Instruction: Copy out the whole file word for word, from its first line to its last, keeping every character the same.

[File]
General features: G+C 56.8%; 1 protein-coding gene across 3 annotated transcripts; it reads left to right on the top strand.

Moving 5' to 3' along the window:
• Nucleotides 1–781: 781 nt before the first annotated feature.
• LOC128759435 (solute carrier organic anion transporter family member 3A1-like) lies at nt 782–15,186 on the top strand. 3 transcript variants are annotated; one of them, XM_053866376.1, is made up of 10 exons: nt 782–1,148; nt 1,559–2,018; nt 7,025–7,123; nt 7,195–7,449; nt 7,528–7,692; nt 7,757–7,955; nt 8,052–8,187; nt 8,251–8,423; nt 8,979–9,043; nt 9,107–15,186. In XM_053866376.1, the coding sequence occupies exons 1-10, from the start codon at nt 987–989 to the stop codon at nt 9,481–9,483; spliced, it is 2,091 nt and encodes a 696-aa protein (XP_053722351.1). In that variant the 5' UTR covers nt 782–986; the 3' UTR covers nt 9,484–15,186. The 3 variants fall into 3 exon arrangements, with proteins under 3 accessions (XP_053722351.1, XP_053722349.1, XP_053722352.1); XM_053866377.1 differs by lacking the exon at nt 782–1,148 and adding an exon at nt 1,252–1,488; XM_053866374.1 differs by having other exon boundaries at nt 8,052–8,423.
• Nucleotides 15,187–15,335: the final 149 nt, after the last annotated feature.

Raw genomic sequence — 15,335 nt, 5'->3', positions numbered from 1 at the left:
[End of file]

General features: G+C 56.8%; 1 protein-coding gene across 3 annotated transcripts; it reads left to right on the top strand.

Moving 5' to 3' along the window:
• Nucleotides 1–781: 781 nt before the first annotated feature.
• LOC128759435 (solute carrier organic anion transporter family member 3A1-like) lies at nt 782–15,186 on the top strand. 3 transcript variants are annotated; one of them, XM_053866376.1, is made up of 10 exons: nt 782–1,148; nt 1,559–2,018; nt 7,025–7,123; nt 7,195–7,449; nt 7,528–7,692; nt 7,757–7,955; nt 8,052–8,187; nt 8,251–8,423; nt 8,979–9,043; nt 9,107–15,186. In XM_053866376.1, the coding sequence occupies exons 1-10, from the start codon at nt 987–989 to the stop codon at nt 9,481–9,483; spliced, it is 2,091 nt and encodes a 696-aa protein (XP_053722351.1). In that variant the 5' UTR covers nt 782–986; the 3' UTR covers nt 9,484–15,186. The 3 variants fall into 3 exon arrangements, with proteins under 3 accessions (XP_053722351.1, XP_053722349.1, XP_053722352.1); XM_053866377.1 differs by lacking the exon at nt 782–1,148 and adding an exon at nt 1,252–1,488; XM_053866374.1 differs by having other exon boundaries at nt 8,052–8,423.
• Nucleotides 15,187–15,335: the final 149 nt, after the last annotated feature.

Raw genomic sequence — 15,335 nt, 5'->3', positions numbered from 1 at the left: